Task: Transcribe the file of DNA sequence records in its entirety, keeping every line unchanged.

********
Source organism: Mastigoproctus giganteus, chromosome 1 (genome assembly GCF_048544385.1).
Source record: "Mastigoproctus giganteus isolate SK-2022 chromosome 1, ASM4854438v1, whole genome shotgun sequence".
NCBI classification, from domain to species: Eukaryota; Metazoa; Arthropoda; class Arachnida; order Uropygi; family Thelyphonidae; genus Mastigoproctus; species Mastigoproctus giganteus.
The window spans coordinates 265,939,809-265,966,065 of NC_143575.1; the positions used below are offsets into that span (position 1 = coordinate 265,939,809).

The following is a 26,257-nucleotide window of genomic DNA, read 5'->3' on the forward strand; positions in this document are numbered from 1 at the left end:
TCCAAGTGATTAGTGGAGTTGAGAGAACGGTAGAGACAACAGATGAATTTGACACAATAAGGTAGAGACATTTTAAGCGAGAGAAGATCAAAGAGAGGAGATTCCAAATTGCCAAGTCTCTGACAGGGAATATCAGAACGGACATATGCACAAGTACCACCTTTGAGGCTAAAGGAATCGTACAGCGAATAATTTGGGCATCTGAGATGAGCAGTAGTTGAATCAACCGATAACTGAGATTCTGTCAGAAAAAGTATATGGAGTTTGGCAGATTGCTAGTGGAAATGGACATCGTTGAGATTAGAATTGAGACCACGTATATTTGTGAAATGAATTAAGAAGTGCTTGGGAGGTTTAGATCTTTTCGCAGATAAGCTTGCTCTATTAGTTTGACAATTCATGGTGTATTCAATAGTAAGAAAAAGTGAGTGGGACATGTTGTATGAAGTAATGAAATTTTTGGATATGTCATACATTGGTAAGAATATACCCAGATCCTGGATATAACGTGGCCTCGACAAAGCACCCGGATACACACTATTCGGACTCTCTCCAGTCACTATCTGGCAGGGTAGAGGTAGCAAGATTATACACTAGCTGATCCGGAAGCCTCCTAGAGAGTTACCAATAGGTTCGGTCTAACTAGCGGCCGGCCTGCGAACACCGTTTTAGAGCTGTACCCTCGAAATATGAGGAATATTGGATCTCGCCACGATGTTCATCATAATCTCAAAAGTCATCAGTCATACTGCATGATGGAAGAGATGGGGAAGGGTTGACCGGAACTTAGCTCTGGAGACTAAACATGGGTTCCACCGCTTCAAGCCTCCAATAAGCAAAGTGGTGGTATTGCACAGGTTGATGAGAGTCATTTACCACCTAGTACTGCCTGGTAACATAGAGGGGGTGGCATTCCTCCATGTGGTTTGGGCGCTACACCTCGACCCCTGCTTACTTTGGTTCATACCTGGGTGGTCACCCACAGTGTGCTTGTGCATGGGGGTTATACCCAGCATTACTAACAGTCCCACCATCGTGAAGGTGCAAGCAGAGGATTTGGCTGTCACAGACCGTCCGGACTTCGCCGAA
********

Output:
Source organism: Mastigoproctus giganteus, chromosome 1 (genome assembly GCF_048544385.1).
Source record: "Mastigoproctus giganteus isolate SK-2022 chromosome 1, ASM4854438v1, whole genome shotgun sequence".
NCBI classification, from domain to species: Eukaryota; Metazoa; Arthropoda; class Arachnida; order Uropygi; family Thelyphonidae; genus Mastigoproctus; species Mastigoproctus giganteus.
The window spans coordinates 265,939,809-265,966,065 of NC_143575.1; the positions used below are offsets into that span (position 1 = coordinate 265,939,809).

The following is a 26,257-nucleotide window of genomic DNA, read 5'->3' on the forward strand; positions in this document are numbered from 1 at the left end:
TCCAAGTGATTAGTGGAGTTGAGAGAACGGTAGAGACAACAGATGAATTTGACACAATAAGGTAGAGACATTTTAAGCGAGAGAAGATCAAAGAGAGGAGATTCCAAATTGCCAAGTCTCTGACAGGGAATATCAGAACGGACATATGCACAAGTACCACCTTTGAGGCTAAAGGAATCGTACAGCGAATAATTTGGGCATCTGAGATGAGCAGTAGTTGAATCAACCGATAACTGAGATTCTGTCAGAAAAAGTATATGGAGTTTGGCAGATTGCTAGTGGAAATGGACATCGTTGAGATTAGAATTGAGACCACGTATATTTGTGAAATGAATTAAGAAGTGCTTGGGAGGTTTAGATCTTTTCGCAGATAAGCTTGCTCTATTAGTTTGACAATTCATGGTGTATTCAATAGTAAGAAAAAGTGAGTGGGACATGTTGTATGAAGTAATGAAATTTTTGGATATGTCATACATTGGTAAGAATATACCCAGATCCTGGATATAACGTGGCCTCGACAAAGCACCCGGATACACACTATTCGGACTCTCTCCAGTCACTATCTGGCAGGGTAGAGGTAGCAAGATTATACACTAGCTGATCCGGAAGCCTCCTAGAGAGTTACCAATAGGTTCGGTCTAACTAGCGGCCGGCCTGCGAACACCGTTTTAGAGCTGTACCCTCGAAATATGAGGAATATTGGATCTCGCCACGATGTTCATCATAATCTCAAAAGTCATCAGTCATACTGCATGATGGAAGAGATGGGGAAGGGTTGACCGGAACTTAGCTCTGGAGACTAAACATGGGTTCCACCGCTTCAAGCCTCCAATAAGCAAAGTGGTGGTATTGCACAGGTTGATGAGAGTCATTTACCACCTAGTACTGCCTGGTAACATAGAGGGGGTGGCATTCCTCCATGTGGTTTGGGCGCTACACCTCGACCCCTGCTTACTTTGGTTCATACCTGGGTGGTCACCCACAGTGTGCTTGTGCATGGGGGTTATACCCAGCATTACTAACAGTCCCACCATCGTGAAGGTGCAAGCAGAGGATTTGGCTGTCACAGACCGTCCGGACTTCGCCGAA